WHEN was the last time you felt awe and wonder for the world around you? When did you last stop not only to smell the flowers, but to wonder what makes their scent so beautiful? When did you last look down at the earth beneath your feet outdoors and marvel at the expanse of life growing there? When did you stop being amazed and asking questions?
Do you know what I’m talking about? That magical, childlike wonder that encourages us to look at the world in a different way, to take in the sheer awesomeness of the elements, the planet and all who share her; that beautiful, bright, shining inquisitiveness that encourages us to explore, to grow and to SEE what so many people miss as they stomp through life.
My teachers referred to this element of the self as The Starchild (it’s a really fitting title, isn’t it?). The Starchild is one of several elements that makes up the human ‘whole’, and it’s the part of us that keeps the magic alive and helps us to walk in beauty.
Not too long ago, I was watching a documentary on TV which focused on a fundamentalist Christian group in the States. What became really apparent was that nobody seemed to think for themselves or to ask questions. Despite their claims of a deep connection to the divine, they seemed to take much for granted and lived by a set of rigid rules and doctrine, dictated by their leaders. The ‘light’ from The Starchild seemed to have been extinguished in each and every one of them.
This led to some interesting discussions with some friends of mine who were raised in organised religions (and, to be clear, I’m absolutely not putting all organised religion in the same category as a fundamentalist church from the deep south) and were taught, it seems, from a very early age to not question the ‘rules’. One of these unspoken rules seemed to be that the teachings passed down to them are accepted and lived by; there’s no room for doubt, reason or disagreement.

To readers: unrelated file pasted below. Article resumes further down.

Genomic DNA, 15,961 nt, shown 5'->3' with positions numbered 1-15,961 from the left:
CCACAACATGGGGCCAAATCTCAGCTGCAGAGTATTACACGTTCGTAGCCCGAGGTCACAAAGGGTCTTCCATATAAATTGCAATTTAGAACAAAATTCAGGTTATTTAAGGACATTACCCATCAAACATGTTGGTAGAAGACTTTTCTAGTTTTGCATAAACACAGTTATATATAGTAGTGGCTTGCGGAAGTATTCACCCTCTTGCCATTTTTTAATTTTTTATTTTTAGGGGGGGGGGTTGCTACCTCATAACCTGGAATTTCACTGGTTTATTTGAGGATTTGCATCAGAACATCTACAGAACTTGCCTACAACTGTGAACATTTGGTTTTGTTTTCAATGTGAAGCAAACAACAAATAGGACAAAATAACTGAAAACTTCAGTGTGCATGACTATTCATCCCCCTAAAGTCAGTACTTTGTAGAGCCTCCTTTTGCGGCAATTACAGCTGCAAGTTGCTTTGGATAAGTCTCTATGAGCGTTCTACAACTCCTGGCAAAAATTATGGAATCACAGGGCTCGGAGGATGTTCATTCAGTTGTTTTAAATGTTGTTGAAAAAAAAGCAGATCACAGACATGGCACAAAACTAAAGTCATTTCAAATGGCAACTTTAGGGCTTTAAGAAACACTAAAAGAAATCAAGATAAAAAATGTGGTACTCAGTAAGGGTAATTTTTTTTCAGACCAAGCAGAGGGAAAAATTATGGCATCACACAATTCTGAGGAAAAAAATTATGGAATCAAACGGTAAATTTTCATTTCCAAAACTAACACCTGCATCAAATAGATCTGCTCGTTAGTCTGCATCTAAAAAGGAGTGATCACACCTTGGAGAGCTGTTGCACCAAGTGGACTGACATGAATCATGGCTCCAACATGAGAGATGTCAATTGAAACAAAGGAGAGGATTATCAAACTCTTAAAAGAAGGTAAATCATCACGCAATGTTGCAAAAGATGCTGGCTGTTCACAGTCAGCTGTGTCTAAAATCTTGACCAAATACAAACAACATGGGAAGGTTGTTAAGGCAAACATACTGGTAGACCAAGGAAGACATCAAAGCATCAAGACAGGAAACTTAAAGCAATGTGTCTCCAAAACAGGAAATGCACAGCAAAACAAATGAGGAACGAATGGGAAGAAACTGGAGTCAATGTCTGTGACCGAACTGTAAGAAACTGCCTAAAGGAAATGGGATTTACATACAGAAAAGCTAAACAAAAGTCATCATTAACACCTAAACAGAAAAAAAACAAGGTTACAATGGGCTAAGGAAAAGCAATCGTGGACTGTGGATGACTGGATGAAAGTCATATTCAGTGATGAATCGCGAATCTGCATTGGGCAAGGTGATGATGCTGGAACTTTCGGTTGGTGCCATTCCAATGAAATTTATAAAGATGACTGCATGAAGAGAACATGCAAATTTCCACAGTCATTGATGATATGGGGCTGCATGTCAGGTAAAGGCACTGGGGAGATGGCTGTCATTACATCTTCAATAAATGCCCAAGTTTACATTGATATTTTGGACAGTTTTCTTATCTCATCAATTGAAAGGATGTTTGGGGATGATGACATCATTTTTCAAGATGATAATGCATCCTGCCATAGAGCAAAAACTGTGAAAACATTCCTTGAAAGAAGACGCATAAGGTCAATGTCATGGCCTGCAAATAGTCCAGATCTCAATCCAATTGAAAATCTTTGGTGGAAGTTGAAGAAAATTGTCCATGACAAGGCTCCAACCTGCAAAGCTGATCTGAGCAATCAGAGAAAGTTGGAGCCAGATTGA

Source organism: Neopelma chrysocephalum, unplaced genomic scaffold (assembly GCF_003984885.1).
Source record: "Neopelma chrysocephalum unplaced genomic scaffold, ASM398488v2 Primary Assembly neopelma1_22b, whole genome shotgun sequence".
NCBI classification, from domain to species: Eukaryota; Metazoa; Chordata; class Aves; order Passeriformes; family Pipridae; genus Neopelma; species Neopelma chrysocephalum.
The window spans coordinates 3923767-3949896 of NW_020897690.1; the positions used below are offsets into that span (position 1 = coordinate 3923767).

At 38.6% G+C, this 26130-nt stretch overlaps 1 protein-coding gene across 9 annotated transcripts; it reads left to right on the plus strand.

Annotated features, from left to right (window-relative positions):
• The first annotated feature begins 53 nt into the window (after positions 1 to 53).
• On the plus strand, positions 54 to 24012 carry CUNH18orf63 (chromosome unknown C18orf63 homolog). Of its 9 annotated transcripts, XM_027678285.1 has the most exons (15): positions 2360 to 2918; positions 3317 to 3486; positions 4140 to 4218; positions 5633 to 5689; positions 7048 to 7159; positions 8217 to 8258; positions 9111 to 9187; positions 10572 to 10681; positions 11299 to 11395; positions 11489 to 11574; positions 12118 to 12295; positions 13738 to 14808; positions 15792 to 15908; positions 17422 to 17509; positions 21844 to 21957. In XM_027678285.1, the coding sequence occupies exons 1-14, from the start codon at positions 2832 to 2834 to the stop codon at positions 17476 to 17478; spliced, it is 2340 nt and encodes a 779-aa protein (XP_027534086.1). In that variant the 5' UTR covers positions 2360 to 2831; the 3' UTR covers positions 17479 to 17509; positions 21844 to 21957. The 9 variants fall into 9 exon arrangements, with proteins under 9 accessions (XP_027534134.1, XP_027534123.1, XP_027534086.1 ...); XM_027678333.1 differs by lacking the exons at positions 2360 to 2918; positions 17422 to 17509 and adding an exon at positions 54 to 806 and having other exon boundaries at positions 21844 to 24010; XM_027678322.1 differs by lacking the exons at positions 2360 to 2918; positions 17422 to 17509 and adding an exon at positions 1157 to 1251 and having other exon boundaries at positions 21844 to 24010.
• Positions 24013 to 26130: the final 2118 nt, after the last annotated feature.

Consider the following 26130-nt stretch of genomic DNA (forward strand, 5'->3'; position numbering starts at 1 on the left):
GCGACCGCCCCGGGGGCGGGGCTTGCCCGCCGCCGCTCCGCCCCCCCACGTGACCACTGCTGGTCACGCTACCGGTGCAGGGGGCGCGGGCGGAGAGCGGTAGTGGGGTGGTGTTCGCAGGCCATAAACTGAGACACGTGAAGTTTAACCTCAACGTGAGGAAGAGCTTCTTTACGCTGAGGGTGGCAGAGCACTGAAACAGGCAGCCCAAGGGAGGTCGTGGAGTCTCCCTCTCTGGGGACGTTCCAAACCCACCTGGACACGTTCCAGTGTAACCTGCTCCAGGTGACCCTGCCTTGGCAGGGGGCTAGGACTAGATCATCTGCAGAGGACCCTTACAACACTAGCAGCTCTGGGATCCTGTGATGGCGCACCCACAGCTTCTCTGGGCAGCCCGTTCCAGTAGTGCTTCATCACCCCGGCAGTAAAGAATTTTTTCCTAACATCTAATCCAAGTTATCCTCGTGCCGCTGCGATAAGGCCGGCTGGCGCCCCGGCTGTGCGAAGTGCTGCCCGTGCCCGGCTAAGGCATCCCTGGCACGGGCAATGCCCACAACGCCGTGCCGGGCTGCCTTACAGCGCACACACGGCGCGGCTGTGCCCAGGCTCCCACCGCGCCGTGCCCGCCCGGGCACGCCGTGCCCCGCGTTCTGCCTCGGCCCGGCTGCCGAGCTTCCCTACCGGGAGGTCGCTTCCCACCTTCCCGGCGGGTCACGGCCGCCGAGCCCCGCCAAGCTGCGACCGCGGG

If we learn to blindly follow without question, if we learn to judge and to live in the head and in negative emotions, the beauty, innocence and magical qualities of The Starchild might become buried, deep, deep down, never to marvel at the light again. If the Starchild thrives on doing, seeing, adventuring, questioning, exploring and seeing the beauty and life in all things, doesn’t this contrast directly with dogmatic teachings?
If dogma effectively kills The Starchild, it’s a problem not only confined to some of the stricter organised religions, but also found in politics, science and, perhaps, even with some adults and peers we might come across during our childhood. If we’re taught to switch off that bright-eyed, innocent, delightfully inquisitive part of ourselves, we’re learning to close down our Starchild.
Insisting there’s a scientific explanation for everything, stubbornly pointing to biblical texts at every turn or insisting something is right because it fits with a political system does not a Starchild make.
The Starchild understands the magic of the mystery; that some things aren’t meant to be understood by us humans… yet The Starchild gazes in awe and wonder anyway. And that’s beautiful, isn’t it?
What do you think? Please do leave me a comment.
Until next time, walk in truth and beauty,